Middle-class immigrant identities: Dominican-Americans in South Florida
Identity studies of immigrants are complex because of multiple influences affecting identity reconstruction during immigration and acculturation: nationality, socio-cultural differences, occupations, education, spatial and geographic locations, age, gender, and personal attributes. Most immigrant identity studies deal with lower-income immigrants, who do not have the resources of middle- and upper-middle-class immigrants. South Florida is “home” to many middle-class immigrants, including Dominican-Americans. This dissertation interviewed sixty-six Dominican immigrants in South Florida, in order to determine their reconstructed identities after immigration/resettlement and to discover what influences contributed to these changes in identities. ^ The research design of this dissertation utilized an inductive, qualitative model, with the “grounded theory” method of data collection, categorization, and analysis. Participants were selected by a snowball sampling and interviewed with an informal questionnaire. Results were transcribed, categorized, tabulated, and analyzed for conclusions and theorization on immigrant identity. ^ The dissertation addressed numerous influences relating to identity reconstruction: the differing circumstances of immigration, the unique resources of middle- and higher-class immigrants, the nurturing environment of South Florida for immigrants with education and professional skills, and the boundary protection offered by suburban spaces. The interviewees displayed a wide range of age, length of residence in the United States, reasons for immigration, entry ports, settlement, relocations, occupations, and claimed identities. Identity was cross-tabulated with the various influences, as a means of invalidating certain influences and indicating possible trends. ^ The dissertation concluded that middle-class immigrant identities are diverse and multiple, as are the related influences. None of these immigrants had become totally assimilated, nor have they retained dual, non-overlapping attachments or frames of reference. Instead, many of the immigrants seemed to have developed or negotiated two or more identities, according to need, context, and personal interest. A cosmopolitan community such as South Florida seems to have encouraged such multiplicity of identity. However, rather than forming free-flowing identities, most of these immigrants eventually developed diverse and hybrid identities that have bounded attachments to various networks, groups, and places in South Florida. ^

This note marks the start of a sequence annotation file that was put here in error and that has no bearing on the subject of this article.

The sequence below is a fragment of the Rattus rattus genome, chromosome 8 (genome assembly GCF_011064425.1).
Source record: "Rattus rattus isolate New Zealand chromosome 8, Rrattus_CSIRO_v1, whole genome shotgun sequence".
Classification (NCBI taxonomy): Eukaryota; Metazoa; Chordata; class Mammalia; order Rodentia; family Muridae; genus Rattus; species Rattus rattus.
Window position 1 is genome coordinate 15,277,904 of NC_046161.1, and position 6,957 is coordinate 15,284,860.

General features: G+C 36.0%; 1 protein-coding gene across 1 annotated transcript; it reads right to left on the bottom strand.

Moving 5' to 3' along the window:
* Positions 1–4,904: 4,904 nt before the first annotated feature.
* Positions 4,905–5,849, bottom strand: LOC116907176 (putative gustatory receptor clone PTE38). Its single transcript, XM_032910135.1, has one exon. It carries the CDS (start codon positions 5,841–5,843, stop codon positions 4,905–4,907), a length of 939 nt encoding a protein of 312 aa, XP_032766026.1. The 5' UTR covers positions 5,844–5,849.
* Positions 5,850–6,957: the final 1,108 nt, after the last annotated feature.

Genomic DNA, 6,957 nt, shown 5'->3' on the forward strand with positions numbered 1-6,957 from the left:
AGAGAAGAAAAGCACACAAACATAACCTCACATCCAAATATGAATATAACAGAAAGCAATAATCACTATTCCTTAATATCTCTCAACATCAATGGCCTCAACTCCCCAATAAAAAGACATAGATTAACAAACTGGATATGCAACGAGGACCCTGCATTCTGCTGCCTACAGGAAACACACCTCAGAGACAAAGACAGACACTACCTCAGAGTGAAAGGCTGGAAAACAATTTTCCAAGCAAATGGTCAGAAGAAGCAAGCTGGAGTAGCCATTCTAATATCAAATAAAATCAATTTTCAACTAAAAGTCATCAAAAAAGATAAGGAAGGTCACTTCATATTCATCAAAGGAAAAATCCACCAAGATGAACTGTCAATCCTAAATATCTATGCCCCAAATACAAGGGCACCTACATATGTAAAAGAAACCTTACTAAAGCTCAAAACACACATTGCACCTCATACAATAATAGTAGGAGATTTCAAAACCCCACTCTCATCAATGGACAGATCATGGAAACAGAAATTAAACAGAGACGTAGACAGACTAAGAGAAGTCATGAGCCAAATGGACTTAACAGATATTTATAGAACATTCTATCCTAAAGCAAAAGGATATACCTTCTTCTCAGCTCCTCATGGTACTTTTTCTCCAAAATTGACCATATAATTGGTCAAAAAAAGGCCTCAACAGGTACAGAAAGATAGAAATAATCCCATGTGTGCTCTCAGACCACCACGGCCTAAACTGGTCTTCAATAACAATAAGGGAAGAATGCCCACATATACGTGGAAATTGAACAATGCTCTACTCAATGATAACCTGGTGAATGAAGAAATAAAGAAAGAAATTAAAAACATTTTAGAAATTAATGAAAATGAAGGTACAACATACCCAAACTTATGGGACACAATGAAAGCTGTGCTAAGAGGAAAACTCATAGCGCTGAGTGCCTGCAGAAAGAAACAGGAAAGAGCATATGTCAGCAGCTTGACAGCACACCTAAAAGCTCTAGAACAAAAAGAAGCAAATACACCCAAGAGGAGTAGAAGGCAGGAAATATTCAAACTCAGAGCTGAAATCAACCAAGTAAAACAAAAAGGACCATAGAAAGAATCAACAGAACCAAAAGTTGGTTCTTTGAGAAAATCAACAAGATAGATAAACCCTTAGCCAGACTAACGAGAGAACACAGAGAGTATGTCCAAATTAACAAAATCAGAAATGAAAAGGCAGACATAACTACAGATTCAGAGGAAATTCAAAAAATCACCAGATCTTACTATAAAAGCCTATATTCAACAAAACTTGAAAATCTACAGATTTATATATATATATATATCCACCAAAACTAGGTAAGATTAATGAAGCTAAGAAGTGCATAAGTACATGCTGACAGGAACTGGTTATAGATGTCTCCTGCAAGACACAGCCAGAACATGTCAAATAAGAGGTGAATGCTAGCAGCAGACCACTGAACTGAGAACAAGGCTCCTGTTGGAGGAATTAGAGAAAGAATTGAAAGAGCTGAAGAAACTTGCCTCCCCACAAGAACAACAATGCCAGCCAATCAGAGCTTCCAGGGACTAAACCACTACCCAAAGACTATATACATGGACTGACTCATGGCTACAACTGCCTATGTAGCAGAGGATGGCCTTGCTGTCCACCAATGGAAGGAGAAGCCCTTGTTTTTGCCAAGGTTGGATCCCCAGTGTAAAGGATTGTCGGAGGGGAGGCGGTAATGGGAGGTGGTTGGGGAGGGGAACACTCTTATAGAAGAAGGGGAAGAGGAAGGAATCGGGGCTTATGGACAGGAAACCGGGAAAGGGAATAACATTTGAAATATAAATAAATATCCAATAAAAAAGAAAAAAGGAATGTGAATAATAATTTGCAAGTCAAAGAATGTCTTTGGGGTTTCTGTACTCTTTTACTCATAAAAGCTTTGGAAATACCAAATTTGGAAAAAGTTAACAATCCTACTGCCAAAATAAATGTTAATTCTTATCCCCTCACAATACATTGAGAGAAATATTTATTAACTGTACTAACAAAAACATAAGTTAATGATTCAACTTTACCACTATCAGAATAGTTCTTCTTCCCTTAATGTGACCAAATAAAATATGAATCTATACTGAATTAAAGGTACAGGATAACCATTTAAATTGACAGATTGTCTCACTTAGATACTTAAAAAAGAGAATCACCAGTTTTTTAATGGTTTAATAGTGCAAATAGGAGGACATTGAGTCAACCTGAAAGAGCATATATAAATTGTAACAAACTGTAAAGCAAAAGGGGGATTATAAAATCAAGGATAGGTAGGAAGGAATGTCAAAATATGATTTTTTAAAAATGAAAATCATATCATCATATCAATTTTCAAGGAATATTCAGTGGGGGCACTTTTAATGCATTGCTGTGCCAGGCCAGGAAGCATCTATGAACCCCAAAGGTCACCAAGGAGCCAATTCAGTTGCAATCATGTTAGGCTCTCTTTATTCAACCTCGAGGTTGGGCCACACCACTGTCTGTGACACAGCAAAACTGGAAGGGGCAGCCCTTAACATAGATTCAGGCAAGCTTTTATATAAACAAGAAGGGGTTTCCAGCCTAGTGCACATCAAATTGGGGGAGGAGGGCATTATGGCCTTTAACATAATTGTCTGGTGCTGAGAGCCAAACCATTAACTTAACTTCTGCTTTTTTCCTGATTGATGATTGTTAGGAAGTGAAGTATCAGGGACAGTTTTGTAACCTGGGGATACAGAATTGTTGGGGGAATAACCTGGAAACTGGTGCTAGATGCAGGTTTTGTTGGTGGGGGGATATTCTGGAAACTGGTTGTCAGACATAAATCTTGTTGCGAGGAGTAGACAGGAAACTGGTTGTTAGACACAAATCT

Sociology, Theory and Methods|Sociology, Individual and Family Studies|Sociology, Ethnic and Racial Studies
Carol M Hoffman,
"Middle-class immigrant identities: Dominican-Americans in South Florida"
(January 1, 2002).
ProQuest ETD Collection for FIU.